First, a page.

Typically, most sites have a home page that acts as the virtual ‘front desk’ of your business and greets every visitor arriving on your site via the front door.
The front page of your site is important because it is generally the first page a visitor sees when they arrive on your site if they type in your domain name on their web browser, or navigate to your website from a search engine or directory listing.
The front page can also act as a landing page to catch the attention of visitors, provide information to visitors about who you are, what you do and also to facilitate navigation to other sections of your website.
In a traditional website, the main page and its content are normally ‘fixed’ to a specific home page file (e.g. www.mywebsite.com/index.html), so if you want your visitors to see different content on your home page when they land on your site via the main URL (i.e. www.mywebsite.com/), you would normally need to edit the content of the page itself, or log into your server and modify file names around.
WordPress makes everything easier for users, especially for non-technical users who don’t want to mess around with stuff like editing page code in server files.
Used right “out of the box”, WordPress acts as a ‘blog’ and displays a dynamic list of recently-published posts, with the post titles and an excerpt of the content visible for each article published, and links to separate pages which contain the full item (e.g. ”click here to read the full article” …).
With WordPress, however, you are given the flexibility to create as many pages as you want and then specify which of these pages you want assigned to be the front page of your site.
Better still, you can also change the home page of your website or blog as often as you like, without touching the content, just by having a number of pages you can point to as the site’s home page, and then selecting the page you want to show as the static home page of your site.
This is useful for many reasons. For example, you may want visitors arriving on your site via the homepage to:
- Read a sales letter
- See a ‘splash’ page before continuing to the rest of your site
- Promote a different ‘book of the month’ each month, or ‘product of the month’
- Promote seasonal offers (e.g. a ‘Season’s Greetings’ themed page as the new year approaches)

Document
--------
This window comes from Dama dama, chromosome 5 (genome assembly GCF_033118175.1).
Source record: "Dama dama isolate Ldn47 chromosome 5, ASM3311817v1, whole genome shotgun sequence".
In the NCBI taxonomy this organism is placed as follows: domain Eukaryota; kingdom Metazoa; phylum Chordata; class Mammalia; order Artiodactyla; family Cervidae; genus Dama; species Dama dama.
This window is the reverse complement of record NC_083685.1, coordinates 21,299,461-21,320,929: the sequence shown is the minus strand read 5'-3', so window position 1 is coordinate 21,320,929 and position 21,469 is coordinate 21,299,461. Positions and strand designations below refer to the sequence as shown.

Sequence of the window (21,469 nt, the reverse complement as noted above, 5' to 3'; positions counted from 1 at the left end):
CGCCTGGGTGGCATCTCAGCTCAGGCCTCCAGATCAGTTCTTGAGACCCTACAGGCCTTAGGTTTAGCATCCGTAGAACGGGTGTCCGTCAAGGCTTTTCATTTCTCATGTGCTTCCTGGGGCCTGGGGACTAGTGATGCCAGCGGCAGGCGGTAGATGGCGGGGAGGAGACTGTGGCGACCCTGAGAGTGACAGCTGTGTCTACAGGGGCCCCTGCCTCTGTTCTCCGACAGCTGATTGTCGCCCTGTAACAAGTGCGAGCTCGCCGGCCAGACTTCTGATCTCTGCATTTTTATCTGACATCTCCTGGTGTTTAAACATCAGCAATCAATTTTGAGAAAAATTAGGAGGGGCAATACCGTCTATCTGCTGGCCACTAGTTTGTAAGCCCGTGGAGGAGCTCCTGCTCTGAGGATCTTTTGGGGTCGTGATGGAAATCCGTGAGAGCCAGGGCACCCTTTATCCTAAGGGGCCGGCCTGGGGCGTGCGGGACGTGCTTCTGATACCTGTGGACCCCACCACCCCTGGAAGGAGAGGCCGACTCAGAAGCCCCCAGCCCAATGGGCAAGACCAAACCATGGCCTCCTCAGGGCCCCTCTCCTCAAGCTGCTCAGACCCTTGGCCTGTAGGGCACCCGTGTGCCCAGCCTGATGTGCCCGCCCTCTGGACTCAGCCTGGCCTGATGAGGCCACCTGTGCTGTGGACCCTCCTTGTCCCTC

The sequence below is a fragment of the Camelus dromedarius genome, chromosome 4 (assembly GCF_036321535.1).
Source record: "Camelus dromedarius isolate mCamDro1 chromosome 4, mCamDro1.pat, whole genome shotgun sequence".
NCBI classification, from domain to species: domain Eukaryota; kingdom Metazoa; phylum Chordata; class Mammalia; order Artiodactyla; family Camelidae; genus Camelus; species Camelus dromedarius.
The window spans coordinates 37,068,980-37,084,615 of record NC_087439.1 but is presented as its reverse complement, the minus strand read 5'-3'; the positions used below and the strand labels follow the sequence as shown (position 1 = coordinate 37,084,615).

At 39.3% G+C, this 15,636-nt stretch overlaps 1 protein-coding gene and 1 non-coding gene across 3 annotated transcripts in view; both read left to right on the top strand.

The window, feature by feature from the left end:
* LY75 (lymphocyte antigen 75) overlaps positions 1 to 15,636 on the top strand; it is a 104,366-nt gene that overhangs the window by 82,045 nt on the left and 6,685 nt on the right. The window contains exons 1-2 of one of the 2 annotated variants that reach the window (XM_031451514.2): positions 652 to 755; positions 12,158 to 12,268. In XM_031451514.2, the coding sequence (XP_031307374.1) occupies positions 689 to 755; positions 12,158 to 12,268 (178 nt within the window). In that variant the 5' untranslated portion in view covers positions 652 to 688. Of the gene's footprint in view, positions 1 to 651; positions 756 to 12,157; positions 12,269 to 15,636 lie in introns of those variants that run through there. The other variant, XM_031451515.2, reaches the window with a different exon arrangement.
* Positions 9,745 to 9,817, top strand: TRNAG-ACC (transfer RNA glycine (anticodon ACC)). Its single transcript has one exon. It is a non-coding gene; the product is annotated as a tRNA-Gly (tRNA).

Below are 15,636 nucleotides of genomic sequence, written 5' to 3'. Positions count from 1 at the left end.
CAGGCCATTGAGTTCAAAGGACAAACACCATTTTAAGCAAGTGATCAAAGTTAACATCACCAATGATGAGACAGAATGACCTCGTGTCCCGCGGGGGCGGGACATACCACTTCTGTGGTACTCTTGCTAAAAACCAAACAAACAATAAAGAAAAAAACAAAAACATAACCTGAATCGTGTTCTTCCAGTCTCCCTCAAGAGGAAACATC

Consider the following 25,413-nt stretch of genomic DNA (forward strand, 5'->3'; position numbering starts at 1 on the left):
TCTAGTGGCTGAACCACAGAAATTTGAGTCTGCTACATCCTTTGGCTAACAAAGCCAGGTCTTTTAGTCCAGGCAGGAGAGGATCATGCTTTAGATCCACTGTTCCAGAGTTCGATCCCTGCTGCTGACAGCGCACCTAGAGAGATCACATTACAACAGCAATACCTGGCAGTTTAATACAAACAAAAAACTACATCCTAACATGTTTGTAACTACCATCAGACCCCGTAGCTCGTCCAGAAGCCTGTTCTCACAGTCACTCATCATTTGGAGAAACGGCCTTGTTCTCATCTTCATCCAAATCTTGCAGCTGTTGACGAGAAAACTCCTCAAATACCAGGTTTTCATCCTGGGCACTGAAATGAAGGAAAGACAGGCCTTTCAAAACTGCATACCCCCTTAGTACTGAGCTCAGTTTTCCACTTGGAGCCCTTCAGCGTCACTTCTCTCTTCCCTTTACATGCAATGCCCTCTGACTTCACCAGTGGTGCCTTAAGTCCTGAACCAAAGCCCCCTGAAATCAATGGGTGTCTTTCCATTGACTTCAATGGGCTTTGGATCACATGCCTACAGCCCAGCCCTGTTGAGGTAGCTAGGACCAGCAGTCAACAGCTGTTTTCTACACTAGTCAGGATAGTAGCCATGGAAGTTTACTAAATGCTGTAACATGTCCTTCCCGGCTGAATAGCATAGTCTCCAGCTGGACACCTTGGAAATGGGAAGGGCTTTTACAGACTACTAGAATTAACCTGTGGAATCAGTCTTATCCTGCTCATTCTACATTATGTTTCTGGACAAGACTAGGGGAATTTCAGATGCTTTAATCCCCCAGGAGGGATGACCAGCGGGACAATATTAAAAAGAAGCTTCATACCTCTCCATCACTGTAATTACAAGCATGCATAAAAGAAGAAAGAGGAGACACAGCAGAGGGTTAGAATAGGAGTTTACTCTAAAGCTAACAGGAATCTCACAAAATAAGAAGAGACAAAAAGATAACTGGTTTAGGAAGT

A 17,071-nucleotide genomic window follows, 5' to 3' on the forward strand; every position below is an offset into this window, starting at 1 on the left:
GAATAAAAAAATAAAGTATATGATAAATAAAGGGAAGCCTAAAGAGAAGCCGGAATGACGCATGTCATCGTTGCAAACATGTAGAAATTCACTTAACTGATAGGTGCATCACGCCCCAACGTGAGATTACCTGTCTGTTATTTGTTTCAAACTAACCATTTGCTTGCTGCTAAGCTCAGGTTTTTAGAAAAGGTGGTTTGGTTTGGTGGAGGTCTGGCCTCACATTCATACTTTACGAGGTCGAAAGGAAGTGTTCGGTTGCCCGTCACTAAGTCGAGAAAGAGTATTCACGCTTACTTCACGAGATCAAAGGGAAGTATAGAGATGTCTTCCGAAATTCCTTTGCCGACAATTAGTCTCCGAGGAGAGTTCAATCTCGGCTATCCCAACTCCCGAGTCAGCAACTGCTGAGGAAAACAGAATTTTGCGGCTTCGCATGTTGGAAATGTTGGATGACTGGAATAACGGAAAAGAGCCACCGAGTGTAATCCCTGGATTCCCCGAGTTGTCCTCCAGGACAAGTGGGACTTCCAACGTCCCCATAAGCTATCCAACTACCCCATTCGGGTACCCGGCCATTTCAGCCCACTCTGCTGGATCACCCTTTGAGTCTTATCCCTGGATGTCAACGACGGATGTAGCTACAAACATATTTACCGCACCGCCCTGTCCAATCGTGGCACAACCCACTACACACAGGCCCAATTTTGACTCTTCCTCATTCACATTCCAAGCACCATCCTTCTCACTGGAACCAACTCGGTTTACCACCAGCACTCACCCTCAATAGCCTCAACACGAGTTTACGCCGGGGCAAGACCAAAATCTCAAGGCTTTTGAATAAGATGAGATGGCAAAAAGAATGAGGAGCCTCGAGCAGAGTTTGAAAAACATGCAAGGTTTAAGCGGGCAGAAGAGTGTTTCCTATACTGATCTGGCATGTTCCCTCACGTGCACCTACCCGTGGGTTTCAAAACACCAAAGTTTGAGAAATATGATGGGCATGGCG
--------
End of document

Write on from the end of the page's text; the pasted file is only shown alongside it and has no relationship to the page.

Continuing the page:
- View different product categories on your e-commerce catalog at regularly-spaced intervals (e.g. quarterly), or special occasions (e.g. themed events happening in your area)
- View information on ‘split-test’ sales pages (create two or more sales pages with similar content to test different page elements, e.g. headlines, pricing and discounts, different layout, etc., then display one version as the home page for a certain period of time and then run the other version for the same period of time to see which page ultimately delivers you better conversions)
- Or even land on a ‘pre-launch’ page if your site hasn’t officially launched yet!
In this step-by-step tutorial, you are going to learn how to create a static home page in WordPress.
How To Make A WordPress Page Your Home Page: Tutorial
To set any page in your site to display as the Home Page log into your site, then go to your navigation menu and click on Settings > Reading …
In the Reading Settings screen, change the following:
- Front page displays: select ‘A static page …’
- Front page: Click on the drop down menu and choose the page you want to set as your Home Page (choose any of the pages showing in your menu)
Click the Save button to update your settings and set your new home page …
After saving, click on Visit Site (tip: right-click and open the link in a new tab to open the homepage in a new browser window without leaving your Reading Settings screen) …
The page you selected in Front page displays > A static page should now be displaying as your site’s home page …
You can change the home page for your site as many times as you want, simply by repeating the above steps and selecting another page from the dropdown menu …
The newly-specified page will be instantly assigned to be your site’s home page …
When you select any page as the homepage of your site, WordPress reassigns the domain root to become the URL of the home page.
What this means is that if you make a page with the following URL your home page:
The above page will be given the following URL:
If you type the ‘old’ URL of the page you have now specified as the new home page into your web browser, WordPress will direct you back to the home page.
Also, if you select another page as the static home page, WordPress assigns the previous home page back to its original URL …
Congratulations! Now you know how to create a WP homepage.
"If you're new to WordPress, this can stand on its own as a training course and will stay with you as you progress from beginner to advanced and even guru status." - Bruce (Columbus, Ohio)
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